I woke up early from my highway rest stop accommodations, and while packing up, I decided to put the Fujifilm X-E4 on the tripod and point it up at the Milky Way. I am pretty happy with the result that the XF 18-55mm “kit” lens produced (with some editing in Adobe Lightroom). 🌃
Tonight the International Space Station (ISS) was very bright as it passed over Texas, and I had my camera and tripod set up to capture it. I didn’t really know what kind of settings to use, so I just went with a typical exposure that I normally do. Unfortunately there were a lot of clouds obscuring the view, but I think the photo turned out okay.
I made a series of 10-second exposures, then stacked them in Photoshop to create the composite image above. You might notice that there appear to be double stars. This is because I hid a few layers in the Photoshop stack when the ISS was passing behind the clouds so the overall cloud coverage would be reduced, and this resulted in the star trails having a gap in them.
FYI, this website is a fantastic resource to see when satellites will be flying overhead. It uses Google Street View to show you exactly where to look from your viewpoint! Just make sure that your watch is synchronized to the atomic clock so you know when to look up.
I tried my hand at capturing some of the meteors of this year’s Perseid Meteor Shower by setting up my X100T’s intervalometer and letting it shoot for a few hours, then checking the results for shooting stars. The five-hour span resulted in seven shooting stars, which I combined into the composite photo above. It’s pretty neat how almost all of them originate from the same point, isn’t it? I’m happy with the results, but next year I will keep the camera going all night which will require that I wake up twice in the middle of the night to reset the camera, unless I upgrade to the latest X100, which can shoot all night all by itself. (my current camera has a 999 exposure limit)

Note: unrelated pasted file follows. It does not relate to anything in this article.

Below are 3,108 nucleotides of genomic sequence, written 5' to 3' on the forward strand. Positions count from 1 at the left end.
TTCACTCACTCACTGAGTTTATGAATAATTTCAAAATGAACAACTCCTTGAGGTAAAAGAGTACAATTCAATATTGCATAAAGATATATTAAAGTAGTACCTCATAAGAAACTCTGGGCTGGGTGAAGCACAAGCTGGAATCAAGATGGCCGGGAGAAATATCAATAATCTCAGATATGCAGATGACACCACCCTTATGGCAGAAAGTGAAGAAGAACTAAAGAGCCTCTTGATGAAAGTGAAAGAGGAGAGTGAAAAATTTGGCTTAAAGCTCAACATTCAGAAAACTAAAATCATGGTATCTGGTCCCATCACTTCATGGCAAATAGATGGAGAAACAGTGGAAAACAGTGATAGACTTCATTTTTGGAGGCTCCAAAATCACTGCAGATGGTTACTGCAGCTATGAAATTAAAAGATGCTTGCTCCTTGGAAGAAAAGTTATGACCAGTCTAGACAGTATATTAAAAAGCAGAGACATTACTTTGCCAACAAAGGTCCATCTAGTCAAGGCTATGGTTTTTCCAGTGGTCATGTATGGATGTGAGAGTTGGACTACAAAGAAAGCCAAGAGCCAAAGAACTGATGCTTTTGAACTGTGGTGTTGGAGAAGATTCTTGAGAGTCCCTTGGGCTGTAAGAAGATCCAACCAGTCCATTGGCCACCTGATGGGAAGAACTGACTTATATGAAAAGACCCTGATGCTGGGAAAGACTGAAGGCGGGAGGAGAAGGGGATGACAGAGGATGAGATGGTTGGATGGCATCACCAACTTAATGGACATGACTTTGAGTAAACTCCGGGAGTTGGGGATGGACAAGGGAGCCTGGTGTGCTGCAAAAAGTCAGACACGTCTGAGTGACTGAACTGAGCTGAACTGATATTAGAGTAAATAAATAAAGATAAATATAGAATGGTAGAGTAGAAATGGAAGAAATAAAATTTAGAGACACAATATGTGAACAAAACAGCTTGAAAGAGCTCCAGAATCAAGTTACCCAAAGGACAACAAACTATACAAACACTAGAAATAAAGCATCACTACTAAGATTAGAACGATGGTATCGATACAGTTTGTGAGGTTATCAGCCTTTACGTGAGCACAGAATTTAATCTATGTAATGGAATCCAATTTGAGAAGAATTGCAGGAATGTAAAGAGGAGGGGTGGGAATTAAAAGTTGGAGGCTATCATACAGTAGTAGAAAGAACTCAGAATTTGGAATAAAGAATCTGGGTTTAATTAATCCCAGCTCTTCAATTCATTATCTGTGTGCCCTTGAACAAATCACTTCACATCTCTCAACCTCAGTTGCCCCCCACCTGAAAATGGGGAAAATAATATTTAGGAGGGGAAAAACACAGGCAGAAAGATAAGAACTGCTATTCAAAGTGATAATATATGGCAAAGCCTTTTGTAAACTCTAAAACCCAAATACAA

Since I had a lot of images, I created a time-lapse video. It’s not optimal for viewing shooting stars, but I think it’s fun to watch anyways. 😀
I finally saw Comet NEOWISE! Thanks to my friend Jeremy’s tips and advice, I was able to spot the comet just over the treeline and captured a couple of photos with my Fujifilm X100T camera. It’s the first comet I’ve ever seen so I was pretty stoked. 😄☄
I make Mariko laugh when I came back from the photo session because I was carrying my tripod/camera, had my headlamp on my forehead, and around my neck was my compass and binoculars. I struck a pose and she said “Dasai!!” (uncool) 🤣
I managed to take this photo before turning in for the evening (I sleep so early these days!). This 9:15 pm photo still shows a little glow from the sun, but the lack of a moon and the less-polluted skies allow for some decent star photos, even from suburbia. That bright star in the center is actually the planet Venus. Super bright as usual! This is a 13-second exposure using a Sony NEX-6 and Sigma 10-20 mm lens, at a 15 mm full-frame equivalent focal distance, ISO 3200, with a quick edit in Adobe Lightroom 5.7. 🌌